In another case in Peru – L.C. v Peru – doctors denied access to an abortion to a 13-year-old girl who had been repeatedly raped by a 34-year-old man. After becoming pregnant, “L.C.” attempted suicide by jumping off a building, severely injuring her spine.
“Her physicians recommended immediate surgery to repair her spine, which the hospital refused to provide, stating that back surgery would interfere with her pregnancy,” wrote Dunn and her co-authors. “L.C.’s" mother then asked the hospital to authorize an abortion. The hospital feared prosecution under Peru’s criminal abortion law and, therefore, refused to allow the abortion.”
“L.C. suffered a miscarriage, after which the hospital authorized the spinal surgery. However, the surgery was performed too late to avoid permanent damage to her spine, and, as a result, L.C. was permanently paralyzed from the neck down.”
In 2011, the CEDAW Committee, in its second major decision on the right to maternal health and abortion, agreed with human rights lawyers who argued that L.C.’s abortion should have been provided under the maternal health exception in Peru’s criminal abortion law.
The Committee also determined that "Peru had violated CEDAW provisions that require governments to end discrimination against women, provide equal protection under the law, protect women’s human rights, and specifically to eliminate gender-based discrimination in health care services,” wrote Dunn.
When Peru did not immediately act after the two decisions, public health advocates, doctors and lawyers began a continuous and concerted effort to demand that Peru implement recommendations by the UN Human Rights and the CEDAW Committees. In 2014, in response to this interdisciplinary pressure, Peru developed and published hospital guidelines for accessing legal abortion based on maternal health indications. In 2015, K.L. was finally compensated, and in March 2016, Peru formally apologized to L.C., acknowledging that the government and public health system had failed her.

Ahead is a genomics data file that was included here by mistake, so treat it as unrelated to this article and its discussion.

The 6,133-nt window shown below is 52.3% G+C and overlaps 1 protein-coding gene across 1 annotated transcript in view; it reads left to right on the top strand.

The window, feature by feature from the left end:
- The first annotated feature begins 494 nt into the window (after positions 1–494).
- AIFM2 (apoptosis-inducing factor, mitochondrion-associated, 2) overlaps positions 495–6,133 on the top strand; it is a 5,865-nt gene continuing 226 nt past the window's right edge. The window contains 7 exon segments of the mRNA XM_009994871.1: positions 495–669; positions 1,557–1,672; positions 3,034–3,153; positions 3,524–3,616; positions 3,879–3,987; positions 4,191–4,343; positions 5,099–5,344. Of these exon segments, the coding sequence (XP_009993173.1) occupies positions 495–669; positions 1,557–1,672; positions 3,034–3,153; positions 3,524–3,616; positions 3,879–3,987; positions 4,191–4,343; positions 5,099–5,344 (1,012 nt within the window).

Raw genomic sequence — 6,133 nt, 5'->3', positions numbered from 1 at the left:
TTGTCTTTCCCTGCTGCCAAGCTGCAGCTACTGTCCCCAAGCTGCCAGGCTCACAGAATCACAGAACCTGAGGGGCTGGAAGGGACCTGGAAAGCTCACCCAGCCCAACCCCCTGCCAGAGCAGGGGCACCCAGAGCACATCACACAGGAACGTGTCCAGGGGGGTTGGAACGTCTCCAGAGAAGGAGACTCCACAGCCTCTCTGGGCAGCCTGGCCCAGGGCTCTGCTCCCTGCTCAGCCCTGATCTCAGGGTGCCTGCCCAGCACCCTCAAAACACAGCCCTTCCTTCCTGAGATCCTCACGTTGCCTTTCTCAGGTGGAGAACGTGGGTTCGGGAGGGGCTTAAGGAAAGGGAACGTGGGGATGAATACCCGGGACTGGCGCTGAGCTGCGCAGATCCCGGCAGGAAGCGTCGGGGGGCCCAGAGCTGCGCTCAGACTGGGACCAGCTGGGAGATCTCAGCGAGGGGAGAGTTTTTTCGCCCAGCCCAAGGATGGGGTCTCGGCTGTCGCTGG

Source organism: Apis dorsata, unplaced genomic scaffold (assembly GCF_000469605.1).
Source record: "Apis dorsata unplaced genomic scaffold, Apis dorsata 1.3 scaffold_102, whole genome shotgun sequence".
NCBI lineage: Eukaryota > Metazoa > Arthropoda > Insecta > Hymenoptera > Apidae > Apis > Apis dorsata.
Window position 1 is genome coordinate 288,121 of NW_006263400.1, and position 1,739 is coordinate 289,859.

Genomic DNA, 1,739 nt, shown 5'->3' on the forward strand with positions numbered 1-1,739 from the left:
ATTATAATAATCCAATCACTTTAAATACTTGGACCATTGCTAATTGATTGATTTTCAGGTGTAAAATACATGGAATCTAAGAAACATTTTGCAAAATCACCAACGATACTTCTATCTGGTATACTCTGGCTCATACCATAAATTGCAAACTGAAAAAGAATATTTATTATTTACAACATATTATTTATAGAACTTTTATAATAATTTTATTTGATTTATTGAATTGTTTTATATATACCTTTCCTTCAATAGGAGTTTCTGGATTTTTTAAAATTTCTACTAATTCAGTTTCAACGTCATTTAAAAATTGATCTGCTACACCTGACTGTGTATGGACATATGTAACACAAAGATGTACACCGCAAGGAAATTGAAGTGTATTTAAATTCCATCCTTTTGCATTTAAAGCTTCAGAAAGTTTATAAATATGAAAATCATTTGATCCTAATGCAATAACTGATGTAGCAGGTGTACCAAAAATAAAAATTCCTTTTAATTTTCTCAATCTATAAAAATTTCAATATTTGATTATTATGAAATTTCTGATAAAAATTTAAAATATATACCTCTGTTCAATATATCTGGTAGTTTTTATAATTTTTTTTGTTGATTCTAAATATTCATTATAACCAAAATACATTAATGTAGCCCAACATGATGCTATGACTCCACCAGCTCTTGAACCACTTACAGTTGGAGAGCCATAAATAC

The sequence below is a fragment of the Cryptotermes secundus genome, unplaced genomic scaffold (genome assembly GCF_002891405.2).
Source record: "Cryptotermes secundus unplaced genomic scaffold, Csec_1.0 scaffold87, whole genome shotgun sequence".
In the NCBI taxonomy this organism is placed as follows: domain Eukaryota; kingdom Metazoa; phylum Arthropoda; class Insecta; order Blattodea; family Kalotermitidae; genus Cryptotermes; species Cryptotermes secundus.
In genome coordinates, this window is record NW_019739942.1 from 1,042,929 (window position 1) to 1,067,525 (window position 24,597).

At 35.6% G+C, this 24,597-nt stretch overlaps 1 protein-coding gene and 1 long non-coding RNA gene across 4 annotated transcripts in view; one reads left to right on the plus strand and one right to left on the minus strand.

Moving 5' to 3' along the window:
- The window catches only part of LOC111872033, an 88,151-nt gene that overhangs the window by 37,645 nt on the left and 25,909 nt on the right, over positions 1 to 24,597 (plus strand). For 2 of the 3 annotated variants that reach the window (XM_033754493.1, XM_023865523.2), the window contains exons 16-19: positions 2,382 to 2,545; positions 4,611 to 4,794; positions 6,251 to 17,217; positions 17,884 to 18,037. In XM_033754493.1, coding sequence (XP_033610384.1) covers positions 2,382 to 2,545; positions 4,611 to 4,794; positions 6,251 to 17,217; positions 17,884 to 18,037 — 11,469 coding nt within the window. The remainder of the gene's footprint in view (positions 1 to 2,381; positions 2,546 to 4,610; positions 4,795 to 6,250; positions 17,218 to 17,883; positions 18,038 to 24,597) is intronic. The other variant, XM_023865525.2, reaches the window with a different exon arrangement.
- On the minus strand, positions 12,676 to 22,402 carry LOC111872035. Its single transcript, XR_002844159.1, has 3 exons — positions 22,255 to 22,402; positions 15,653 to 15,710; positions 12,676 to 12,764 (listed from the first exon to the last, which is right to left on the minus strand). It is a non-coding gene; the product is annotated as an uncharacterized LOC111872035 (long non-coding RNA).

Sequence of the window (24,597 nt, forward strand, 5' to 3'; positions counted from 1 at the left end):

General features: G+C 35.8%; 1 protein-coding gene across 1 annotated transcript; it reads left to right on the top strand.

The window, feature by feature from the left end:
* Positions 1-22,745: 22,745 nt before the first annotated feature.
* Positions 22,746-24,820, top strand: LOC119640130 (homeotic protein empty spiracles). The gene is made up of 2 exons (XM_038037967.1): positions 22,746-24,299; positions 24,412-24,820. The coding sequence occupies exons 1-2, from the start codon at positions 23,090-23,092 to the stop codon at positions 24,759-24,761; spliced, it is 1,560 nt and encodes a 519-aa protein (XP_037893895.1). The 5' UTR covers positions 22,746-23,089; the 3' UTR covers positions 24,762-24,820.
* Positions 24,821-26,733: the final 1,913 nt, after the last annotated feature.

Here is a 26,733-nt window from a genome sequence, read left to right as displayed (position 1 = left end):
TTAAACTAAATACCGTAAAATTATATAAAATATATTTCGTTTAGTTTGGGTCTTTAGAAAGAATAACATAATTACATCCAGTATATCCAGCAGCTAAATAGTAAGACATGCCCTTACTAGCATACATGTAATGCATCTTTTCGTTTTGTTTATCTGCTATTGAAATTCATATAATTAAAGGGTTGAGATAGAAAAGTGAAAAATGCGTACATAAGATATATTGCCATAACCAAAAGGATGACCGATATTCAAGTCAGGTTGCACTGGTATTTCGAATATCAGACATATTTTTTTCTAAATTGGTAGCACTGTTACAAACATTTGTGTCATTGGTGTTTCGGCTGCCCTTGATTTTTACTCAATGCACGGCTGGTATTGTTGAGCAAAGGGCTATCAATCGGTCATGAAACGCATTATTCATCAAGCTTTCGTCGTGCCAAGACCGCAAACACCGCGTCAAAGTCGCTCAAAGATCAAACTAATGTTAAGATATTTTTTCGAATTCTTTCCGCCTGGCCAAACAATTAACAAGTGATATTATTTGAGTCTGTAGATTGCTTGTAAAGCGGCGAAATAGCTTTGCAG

Recent progress, but challenges ahead
With concerted efforts among UN agencies, national governments and civil society organizations, the maternal mortality ratio decreased worldwide by approximately 44 percent between 1990 and 2015, from 385 to 216 deaths per 100,000 live births, noted Dunn and her co-authors in their journal article.
Access to reproductive health care services improved from 1990 to 2015, they said. Efforts by the international community also have resulted in increases in the number of women in developing regions receiving the recommended four antenatal visits (35 percent to 52 percent), the proportion of deliveries worldwide with a skilled birth attendant (59 percent to 71 percent), and the global contraceptive prevalence rate (55 percent to 64 percent).
Despite these improvements, however, approximately 303,000 women died during childbirth in 2015, with 99 percent of the deaths occurring in developing countries. “While the number of maternal deaths remains high in many regions of the world, the majority of these deaths are preventable,” they wrote.
“Even with this progress, large inequities exist across and within regions, and there are still millions of women worldwide that lack access to basic reproductive health care services, including safe abortion.”
While human rights litigation can be a powerful force for change, practical limitations persist, Dunn acknowledged. “A specific enforcement mechanism for international decisions does not exist, and ensuring implementation of treaty body recommendations is often difficult,” she said.
Legal decisions may have little or no immediate impact for years, as was the case in Peru when a decade passed between the ruling in K.L. v. Peru and the government’s public acknowledgement and compensation of K.L., or even the “shorter” three years between the 2011 decision in L.C. v. Peru and the implementation of new abortion guidelines in 2014.
But persistence from the legal and human rights communities is crucial, even though rewards and gains may come painstakingly slow, said Dunn.